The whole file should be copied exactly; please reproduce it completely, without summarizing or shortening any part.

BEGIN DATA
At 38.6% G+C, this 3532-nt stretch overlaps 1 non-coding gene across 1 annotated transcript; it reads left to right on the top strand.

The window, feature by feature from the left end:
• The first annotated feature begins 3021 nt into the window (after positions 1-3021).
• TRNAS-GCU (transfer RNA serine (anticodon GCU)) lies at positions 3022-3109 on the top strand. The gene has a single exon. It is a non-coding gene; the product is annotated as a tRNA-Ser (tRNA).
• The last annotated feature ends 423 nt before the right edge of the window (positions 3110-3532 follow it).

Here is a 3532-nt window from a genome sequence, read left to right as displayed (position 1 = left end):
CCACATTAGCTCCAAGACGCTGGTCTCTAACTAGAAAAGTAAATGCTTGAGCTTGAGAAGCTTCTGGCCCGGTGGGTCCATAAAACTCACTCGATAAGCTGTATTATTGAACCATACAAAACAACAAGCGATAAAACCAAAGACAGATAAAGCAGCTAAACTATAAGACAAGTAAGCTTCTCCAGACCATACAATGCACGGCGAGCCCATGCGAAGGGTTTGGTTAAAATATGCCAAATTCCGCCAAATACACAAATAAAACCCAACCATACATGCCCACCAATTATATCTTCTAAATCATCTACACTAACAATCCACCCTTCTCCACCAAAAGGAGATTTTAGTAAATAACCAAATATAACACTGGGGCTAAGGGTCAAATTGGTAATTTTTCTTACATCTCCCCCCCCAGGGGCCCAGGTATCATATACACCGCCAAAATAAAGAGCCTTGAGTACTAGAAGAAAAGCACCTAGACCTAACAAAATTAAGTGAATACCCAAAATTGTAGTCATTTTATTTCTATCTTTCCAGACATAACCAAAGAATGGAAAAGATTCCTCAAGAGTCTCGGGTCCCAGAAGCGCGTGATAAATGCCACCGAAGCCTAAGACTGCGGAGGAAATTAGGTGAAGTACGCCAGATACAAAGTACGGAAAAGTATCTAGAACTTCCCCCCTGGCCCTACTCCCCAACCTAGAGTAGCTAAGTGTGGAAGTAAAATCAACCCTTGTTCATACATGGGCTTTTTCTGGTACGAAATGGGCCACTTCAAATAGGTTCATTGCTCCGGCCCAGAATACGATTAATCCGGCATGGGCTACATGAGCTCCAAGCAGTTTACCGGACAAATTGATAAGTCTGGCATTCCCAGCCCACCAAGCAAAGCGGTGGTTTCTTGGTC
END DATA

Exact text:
At 38.6% G+C, this 3532-nt stretch overlaps 1 non-coding gene across 1 annotated transcript; it reads left to right on the top strand.

The window, feature by feature from the left end:
• The first annotated feature begins 3021 nt into the window (after positions 1-3021).
• TRNAS-GCU (transfer RNA serine (anticodon GCU)) lies at positions 3022-3109 on the top strand. The gene has a single exon. It is a non-coding gene; the product is annotated as a tRNA-Ser (tRNA).
• The last annotated feature ends 423 nt before the right edge of the window (positions 3110-3532 follow it).

Here is a 3532-nt window from a genome sequence, read left to right as displayed (position 1 = left end):
CCACATTAGCTCCAAGACGCTGGTCTCTAACTAGAAAAGTAAATGCTTGAGCTTGAGAAGCTTCTGGCCCGGTGGGTCCATAAAACTCACTCGATAAGCTGTATTATTGAACCATACAAAACAACAAGCGATAAAACCAAAGACAGATAAAGCAGCTAAACTATAAGACAAGTAAGCTTCTCCAGACCATACAATGCACGGCGAGCCCATGCGAAGGGTTTGGTTAAAATATGCCAAATTCCGCCAAATACACAAATAAAACCCAACCATACATGCCCACCAATTATATCTTCTAAATCATCTACACTAACAATCCACCCTTCTCCACCAAAAGGAGATTTTAGTAAATAACCAAATATAACACTGGGGCTAAGGGTCAAATTGGTAATTTTTCTTACATCTCCCCCCCCAGGGGCCCAGGTATCATATACACCGCCAAAATAAAGAGCCTTGAGTACTAGAAGAAAAGCACCTAGACCTAACAAAATTAAGTGAATACCCAAAATTGTAGTCATTTTATTTCTATCTTTCCAGACATAACCAAAGAATGGAAAAGATTCCTCAAGAGTCTCGGGTCCCAGAAGCGCGTGATAAATGCCACCGAAGCCTAAGACTGCGGAGGAAATTAGGTGAAGTACGCCAGATACAAAGTACGGAAAAGTATCTAGAACTTCCCCCCTGGCCCTACTCCCCAACCTAGAGTAGCTAAGTGTGGAAGTAAAATCAACCCTTGTTCATACATGGGCTTTTTCTGGTACGAAATGGGCCACTTCAAATAGGTTCATTGCTCCGGCCCAGAATACGATTAATCCGGCATGGGCTACATGAGCTCCAAGCAGTTTACCGGACAAATTGATAAGTCTGGCATTCCCAGCCCACCAAGCAAAGCGGTGGTTTCTTGGTC